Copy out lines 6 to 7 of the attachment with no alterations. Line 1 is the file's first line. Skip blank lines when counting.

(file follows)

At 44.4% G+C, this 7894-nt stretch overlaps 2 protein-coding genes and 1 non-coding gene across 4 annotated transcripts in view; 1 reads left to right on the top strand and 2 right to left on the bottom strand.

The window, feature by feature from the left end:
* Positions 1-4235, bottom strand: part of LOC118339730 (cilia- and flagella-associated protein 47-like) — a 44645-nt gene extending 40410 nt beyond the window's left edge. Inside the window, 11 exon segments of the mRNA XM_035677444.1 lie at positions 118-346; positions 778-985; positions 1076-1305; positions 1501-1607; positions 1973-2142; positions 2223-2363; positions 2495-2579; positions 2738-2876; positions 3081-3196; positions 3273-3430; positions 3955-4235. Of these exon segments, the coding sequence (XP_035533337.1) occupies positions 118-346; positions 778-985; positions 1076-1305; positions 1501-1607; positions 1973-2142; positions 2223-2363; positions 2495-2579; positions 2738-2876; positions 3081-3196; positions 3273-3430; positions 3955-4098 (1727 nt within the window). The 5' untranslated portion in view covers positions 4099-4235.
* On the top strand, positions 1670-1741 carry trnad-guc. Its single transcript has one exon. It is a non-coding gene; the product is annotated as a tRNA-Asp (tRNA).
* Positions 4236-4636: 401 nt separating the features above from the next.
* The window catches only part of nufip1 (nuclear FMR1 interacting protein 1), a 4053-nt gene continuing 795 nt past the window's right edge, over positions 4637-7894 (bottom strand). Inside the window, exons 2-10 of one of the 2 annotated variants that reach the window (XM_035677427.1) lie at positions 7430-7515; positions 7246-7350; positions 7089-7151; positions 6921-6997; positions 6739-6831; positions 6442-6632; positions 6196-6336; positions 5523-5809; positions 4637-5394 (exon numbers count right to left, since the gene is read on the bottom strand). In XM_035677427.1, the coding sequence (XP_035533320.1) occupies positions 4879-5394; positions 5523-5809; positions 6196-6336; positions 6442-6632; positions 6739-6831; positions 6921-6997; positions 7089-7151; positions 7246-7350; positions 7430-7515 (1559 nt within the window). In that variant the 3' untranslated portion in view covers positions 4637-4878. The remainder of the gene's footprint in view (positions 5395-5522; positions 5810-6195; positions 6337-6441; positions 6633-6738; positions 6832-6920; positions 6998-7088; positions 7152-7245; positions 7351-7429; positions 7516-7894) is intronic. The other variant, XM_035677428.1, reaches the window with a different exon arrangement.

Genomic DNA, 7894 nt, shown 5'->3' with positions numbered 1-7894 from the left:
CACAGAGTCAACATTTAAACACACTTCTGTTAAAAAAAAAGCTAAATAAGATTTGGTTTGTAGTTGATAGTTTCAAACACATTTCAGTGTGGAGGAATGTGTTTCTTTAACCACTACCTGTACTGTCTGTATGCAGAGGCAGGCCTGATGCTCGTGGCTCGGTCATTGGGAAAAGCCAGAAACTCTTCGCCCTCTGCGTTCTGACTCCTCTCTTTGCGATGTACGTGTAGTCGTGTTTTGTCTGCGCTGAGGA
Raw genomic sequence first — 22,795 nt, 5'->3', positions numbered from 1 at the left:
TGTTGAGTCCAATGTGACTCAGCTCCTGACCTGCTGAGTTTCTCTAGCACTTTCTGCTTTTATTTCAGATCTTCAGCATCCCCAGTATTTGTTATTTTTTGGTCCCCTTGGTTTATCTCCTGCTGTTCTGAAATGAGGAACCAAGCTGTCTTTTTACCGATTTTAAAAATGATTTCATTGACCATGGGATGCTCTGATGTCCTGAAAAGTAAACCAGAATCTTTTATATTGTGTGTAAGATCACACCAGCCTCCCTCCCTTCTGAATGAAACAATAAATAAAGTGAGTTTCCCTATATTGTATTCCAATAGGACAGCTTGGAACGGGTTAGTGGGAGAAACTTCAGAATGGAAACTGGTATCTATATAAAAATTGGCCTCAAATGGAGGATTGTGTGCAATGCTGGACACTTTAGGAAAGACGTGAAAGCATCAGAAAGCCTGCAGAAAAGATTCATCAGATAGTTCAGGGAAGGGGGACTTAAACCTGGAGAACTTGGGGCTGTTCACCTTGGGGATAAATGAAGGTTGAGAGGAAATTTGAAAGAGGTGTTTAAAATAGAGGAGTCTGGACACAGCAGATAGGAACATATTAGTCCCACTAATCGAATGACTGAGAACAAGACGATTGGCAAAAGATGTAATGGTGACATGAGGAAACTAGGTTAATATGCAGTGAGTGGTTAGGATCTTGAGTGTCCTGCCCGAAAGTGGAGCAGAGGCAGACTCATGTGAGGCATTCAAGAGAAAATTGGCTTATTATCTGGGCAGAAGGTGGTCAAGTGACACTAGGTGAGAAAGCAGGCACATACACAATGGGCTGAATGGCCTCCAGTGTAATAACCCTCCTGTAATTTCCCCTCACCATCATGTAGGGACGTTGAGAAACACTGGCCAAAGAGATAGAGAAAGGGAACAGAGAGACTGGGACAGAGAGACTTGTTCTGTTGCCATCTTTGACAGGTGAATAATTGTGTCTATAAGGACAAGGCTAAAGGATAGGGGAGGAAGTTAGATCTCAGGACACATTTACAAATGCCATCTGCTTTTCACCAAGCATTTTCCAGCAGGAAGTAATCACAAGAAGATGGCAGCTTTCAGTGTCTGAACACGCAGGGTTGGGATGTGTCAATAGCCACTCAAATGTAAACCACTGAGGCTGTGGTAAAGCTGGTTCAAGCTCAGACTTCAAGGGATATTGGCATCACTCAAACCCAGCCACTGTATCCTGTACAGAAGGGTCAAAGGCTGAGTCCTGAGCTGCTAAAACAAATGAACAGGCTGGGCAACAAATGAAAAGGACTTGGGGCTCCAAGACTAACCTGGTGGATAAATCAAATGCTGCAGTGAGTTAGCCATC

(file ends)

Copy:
* The window catches only part of nufip1 (nuclear FMR1 interacting protein 1), a 4053-nt gene continuing 795 nt past the window's right edge, over positions 4637-7894 (bottom strand). Inside the window, exons 2-10 of one of the 2 annotated variants that reach the window (XM_035677427.1) lie at positions 7430-7515; positions 7246-7350; positions 7089-7151; positions 6921-6997; positions 6739-6831; positions 6442-6632; positions 6196-6336; positions 5523-5809; positions 4637-5394 (exon numbers count right to left, since the gene is read on the bottom strand). In XM_035677427.1, the coding sequence (XP_035533320.1) occupies positions 4879-5394; positions 5523-5809; positions 6196-6336; positions 6442-6632; positions 6739-6831; positions 6921-6997; positions 7089-7151; positions 7246-7350; positions 7430-7515 (1559 nt within the window). In that variant the 3' untranslated portion in view covers positions 4637-4878. The remainder of the gene's footprint in view (positions 5395-5522; positions 5810-6195; positions 6337-6441; positions 6633-6738; positions 6832-6920; positions 6998-7088; positions 7152-7245; positions 7351-7429; positions 7516-7894) is intronic. The other variant, XM_035677428.1, reaches the window with a different exon arrangement.

Genomic DNA, 7894 nt, shown 5'->3' with positions numbered 1-7894 from the left: